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### Course: Get ready for 5th grade>Unit 4

Lesson 4: Multi-digit division: place value and area models

# Division using place value

Sal uses an understanding of place value to divide 5600÷8 and 846÷2.

## Want to join the conversation?

• How Sal could divide before multiply. According to PEMDAS multiplying come first?
(50 votes)
• PEMDAS, Parenthases, exponents, multiplication, division, addition, subtraction.

This order is correct, but you sometimes also see BEDMAS, brackets, exponents... and so on. This is because +- can be done in either order, the same is also true for */
(15 votes)
• This is off topic but can you divide by 0?
(31 votes)
• This is a very good question, and the answer is important to understand.

Division by 0 is not a well-defined operation. There are two situations to consider when dividing by 0. If you take calculus later on, you will need to be able to tell the difference between these two situations.

Situation 1: If we divide 0 by 0, then this is the same as asking what number times 0 is 0. Any number times 0 is 0, so 0/0 can have any value. So 0/0 is called indeterminate.

Situation 2: Let x be any nonzero number (a number other than 0). If we divide x by 0, this is the same as asking what number times 0 is x. No number times 0 can be the nonzero number x, so x/0 cannot have a value. So x/0 is called undefined. Also x/0 can be thought of as positively or negatively infinite, because if we divide the nonzero number x by a number that is very near 0, the answer would be very far from 0.

(Note well: dividing a number by 0 is generally not the same as dividing 0 by a number. Zero divided by any nonzero number is just 0.)
(43 votes)
• so if its missing numbers in divison ? divided by 2=8 we can do 8 times 2 that is 16 and 16 is the missing number can it be true.
(17 votes)
• Talks about Long Division before even bringing up what it is? Why not introduce it first?
(10 votes)
• You won't understand how to do it if you tried to do it first, the Estimation, Area Models and these Division place value questions are there to help prepare your brain and create the right connections it needs to understand by breaking up the numbers, every Concept you do Addition, Subtraction, Multiplication, Division... always require you to see it quite differently so it's worth going through this so you can understand what to do when you get to doing it using Carrying/Regrouping, which is when you'll see it all coming together nicely :)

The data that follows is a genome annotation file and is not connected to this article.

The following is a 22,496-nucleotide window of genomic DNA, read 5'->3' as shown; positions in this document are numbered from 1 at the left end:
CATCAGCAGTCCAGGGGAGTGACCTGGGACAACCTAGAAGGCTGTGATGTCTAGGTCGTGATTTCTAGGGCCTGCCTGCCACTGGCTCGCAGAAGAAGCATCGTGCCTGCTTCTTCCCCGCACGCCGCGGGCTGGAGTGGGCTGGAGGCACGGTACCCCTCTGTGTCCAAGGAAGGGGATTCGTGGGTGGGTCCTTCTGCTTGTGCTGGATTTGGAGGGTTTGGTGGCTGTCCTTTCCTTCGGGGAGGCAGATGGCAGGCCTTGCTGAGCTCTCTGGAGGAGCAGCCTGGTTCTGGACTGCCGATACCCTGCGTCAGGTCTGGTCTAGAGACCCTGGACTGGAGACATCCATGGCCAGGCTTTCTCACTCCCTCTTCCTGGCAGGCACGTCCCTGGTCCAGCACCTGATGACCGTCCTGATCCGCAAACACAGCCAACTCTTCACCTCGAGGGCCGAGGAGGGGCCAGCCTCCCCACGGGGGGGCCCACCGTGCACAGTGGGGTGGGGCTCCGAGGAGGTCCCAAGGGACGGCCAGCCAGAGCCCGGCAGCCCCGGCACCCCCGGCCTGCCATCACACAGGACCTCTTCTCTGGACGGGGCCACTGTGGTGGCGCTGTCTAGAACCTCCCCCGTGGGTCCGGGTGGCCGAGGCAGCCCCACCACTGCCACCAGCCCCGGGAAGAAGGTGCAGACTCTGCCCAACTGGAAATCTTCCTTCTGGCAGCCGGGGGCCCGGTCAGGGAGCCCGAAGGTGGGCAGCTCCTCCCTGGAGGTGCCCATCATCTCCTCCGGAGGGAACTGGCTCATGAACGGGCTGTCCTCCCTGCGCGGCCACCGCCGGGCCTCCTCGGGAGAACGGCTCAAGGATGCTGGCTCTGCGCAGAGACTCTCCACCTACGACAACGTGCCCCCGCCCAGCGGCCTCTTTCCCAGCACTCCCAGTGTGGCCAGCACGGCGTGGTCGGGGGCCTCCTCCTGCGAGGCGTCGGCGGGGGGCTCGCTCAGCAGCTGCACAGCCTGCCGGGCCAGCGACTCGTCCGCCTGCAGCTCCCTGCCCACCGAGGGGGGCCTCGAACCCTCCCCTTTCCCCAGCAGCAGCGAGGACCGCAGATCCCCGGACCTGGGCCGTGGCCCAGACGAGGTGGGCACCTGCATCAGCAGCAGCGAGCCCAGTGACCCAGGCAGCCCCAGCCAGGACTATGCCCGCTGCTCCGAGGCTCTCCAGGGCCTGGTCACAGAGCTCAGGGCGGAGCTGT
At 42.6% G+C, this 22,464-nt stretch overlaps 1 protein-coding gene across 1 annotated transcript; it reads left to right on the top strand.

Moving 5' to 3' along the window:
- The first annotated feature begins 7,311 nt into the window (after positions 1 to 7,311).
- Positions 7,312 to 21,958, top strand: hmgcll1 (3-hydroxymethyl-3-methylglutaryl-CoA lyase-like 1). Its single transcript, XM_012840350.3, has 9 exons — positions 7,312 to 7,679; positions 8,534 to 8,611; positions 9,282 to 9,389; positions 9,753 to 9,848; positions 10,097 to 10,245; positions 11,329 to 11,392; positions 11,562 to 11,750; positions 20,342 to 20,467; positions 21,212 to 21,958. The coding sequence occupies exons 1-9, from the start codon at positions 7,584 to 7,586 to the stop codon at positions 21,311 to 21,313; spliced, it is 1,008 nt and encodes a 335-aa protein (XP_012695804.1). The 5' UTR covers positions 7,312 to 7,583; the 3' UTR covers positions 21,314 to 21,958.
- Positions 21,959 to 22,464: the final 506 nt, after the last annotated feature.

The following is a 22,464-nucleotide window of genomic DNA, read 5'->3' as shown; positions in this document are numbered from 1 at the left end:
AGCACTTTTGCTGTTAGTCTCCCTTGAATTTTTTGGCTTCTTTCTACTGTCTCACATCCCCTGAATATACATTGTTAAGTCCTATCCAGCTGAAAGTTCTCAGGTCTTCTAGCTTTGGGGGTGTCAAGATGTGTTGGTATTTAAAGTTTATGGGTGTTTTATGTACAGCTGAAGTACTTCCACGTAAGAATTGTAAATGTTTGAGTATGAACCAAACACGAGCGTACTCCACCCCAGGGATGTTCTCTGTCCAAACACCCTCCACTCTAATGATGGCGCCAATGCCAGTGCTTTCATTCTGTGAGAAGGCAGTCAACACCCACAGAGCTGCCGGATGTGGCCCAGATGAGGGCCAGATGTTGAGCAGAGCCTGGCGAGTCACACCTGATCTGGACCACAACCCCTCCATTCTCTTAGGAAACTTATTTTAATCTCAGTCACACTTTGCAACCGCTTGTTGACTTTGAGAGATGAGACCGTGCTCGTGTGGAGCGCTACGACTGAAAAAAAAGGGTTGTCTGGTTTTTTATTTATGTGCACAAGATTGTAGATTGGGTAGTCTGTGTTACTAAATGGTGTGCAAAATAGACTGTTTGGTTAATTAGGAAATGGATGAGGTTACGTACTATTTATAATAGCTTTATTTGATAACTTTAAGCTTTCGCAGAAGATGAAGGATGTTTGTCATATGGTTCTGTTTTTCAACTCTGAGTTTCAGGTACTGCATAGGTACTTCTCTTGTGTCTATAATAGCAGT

Each Unit always starts off with this Estimation, Area Model stuff or whatever other stuff it has to get you to break up the numbers first and also encourages you to check your work, THEN the other bit is to start learning to do it as Carrying/Regrouping, with Division however because there's also Remainders involved you've got a bit more preparation to do but it's worth it in the end.
(14 votes)
• you can hear a police car at . does anyone else hear it?
(16 votes)
• what if you still don't get the video and the problem it is asking and there is no one there to help you and you cant go look for someone to help you?
(14 votes)
• does it work the same as dividing with decimals?
(7 votes)
• yes pretty much. only difference is you add the decimal point based on the number of decimal places in the two numbers. example : 2.5/ 2 = 1.25
(7 votes)
• at what is long division
and how do I do it
(8 votes)
• Long division is a method of solving division problems on written paper. (it might be kind of hard to show, but I'll try)
For the sake of time and space, I'm going to use the example 440 divided by 2. Now, there are other ways of solving this, but hopefully, this will show you the long division version.
So first, you want to set up your "box" (the one he draws at ) Since 440 is being divided by 2, 2 goes on the outside of the "box" (where 8 is) and 440 will go inside.
Now, we're kind of going to split this up to make it easier. We're going to read it left to right and divide by each digit. So we'll start with 4 divided by 2 (the 4 came from the first digit in 440) Hopefully, you know that equals 2. So you will put a 2 above the 4 (the first digit in 440 again) and on top of the line.
Now you have to ask yourself what 2 times 2 is. (basically what number you came out with) It is important to know that the number will not always go exactly into the number inside the box exactly. In that scenario, you will get as close as you can without "going over" and then decide what the product of that number and the number outside the box is. In this case, it is 4.
So now, we put a 4 under the first 4 to represent that and subtract those two numbers to get 0. Basically, we're checking for anything leftover. Now, we "bring down" the next number that comes from 440 which is the second 4. (I usually draw arrows to show this) So if you bring it down, it becomes 04.
Now, you do the same thing you did at first but with 04 (which is the same anyways). So 2 goes into 4 twice. You would put a 2 next to your other 2 on the top of the line and then subtract 4-4 (to check for extras again) Lastly, you bring down the 0 and because 2 goes into 0 "zero" times, you add a 0 to the twos. Your answer should be 220.
I know it can seem like a lot at first, but you'll get used to it, and eventually, you might even enjoy it. I'm not sure this really made much sense, but I'm sure you could find a visual explanation somewhere.
(3 votes)
• i stell dont not under stand
(9 votes)
• 0kay so basically if you have 262 and you want to divide the number by 2, than follow these steps.So you will split the number up into different parts.So since there is a 200, then you will split the 200 into 2 parts which means that the value of each part is 1, so now we have a 1 in the hundreds place.So for the tens place since there is a 6, you divide it by 2, which is 3, so you have a 1 in the hundreds, and 3 in the tens.So for the ones again it is 2, so 2 divided by 2 is 1.So that means 262 divided by 2 is 131. This is a 2nd grade skill ALLISONM!